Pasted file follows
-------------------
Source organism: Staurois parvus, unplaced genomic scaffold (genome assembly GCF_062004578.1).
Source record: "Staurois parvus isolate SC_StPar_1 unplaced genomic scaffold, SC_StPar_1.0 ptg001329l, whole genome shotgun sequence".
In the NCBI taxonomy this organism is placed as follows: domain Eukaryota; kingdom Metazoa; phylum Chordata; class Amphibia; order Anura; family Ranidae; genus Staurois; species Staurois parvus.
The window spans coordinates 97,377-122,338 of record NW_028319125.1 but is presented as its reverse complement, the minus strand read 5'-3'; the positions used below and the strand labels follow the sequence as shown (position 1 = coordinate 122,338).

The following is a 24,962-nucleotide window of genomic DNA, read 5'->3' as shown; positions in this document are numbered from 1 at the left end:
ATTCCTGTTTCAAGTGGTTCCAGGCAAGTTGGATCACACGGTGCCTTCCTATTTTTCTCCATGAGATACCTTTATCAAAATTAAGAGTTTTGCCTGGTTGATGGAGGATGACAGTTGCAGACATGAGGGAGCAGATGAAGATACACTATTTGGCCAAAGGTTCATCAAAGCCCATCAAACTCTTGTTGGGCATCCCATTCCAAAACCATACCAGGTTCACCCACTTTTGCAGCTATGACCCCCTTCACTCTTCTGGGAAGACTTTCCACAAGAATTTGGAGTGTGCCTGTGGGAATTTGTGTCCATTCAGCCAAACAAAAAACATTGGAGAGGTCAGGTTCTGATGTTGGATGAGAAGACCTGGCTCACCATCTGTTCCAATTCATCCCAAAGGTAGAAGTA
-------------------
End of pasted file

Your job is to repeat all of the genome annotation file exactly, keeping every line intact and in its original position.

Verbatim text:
Source organism: Staurois parvus, unplaced genomic scaffold (genome assembly GCF_062004578.1).
Source record: "Staurois parvus isolate SC_StPar_1 unplaced genomic scaffold, SC_StPar_1.0 ptg001329l, whole genome shotgun sequence".
In the NCBI taxonomy this organism is placed as follows: domain Eukaryota; kingdom Metazoa; phylum Chordata; class Amphibia; order Anura; family Ranidae; genus Staurois; species Staurois parvus.
The window spans coordinates 97,377-122,338 of record NW_028319125.1 but is presented as its reverse complement, the minus strand read 5'-3'; the positions used below and the strand labels follow the sequence as shown (position 1 = coordinate 122,338).

The following is a 24,962-nucleotide window of genomic DNA, read 5'->3' as shown; positions in this document are numbered from 1 at the left end:
ATTCCTGTTTCAAGTGGTTCCAGGCAAGTTGGATCACACGGTGCCTTCCTATTTTTCTCCATGAGATACCTTTATCAAAATTAAGAGTTTTGCCTGGTTGATGGAGGATGACAGTTGCAGACATGAGGGAGCAGATGAAGATACACTATTTGGCCAAAGGTTCATCAAAGCCCATCAAACTCTTGTTGGGCATCCCATTCCAAAACCATACCAGGTTCACCCACTTTTGCAGCTATGACCCCCTTCACTCTTCTGGGAAGACTTTCCACAAGAATTTGGAGTGTGCCTGTGGGAATTTGTGTCCATTCAGCCAAACAAAAAACATTGGAGAGGTCAGGTTCTGATGTTGGATGAGAAGACCTGGCTCACCATCTGTTCCAATTCATCCCAAAGGTAGAAGTA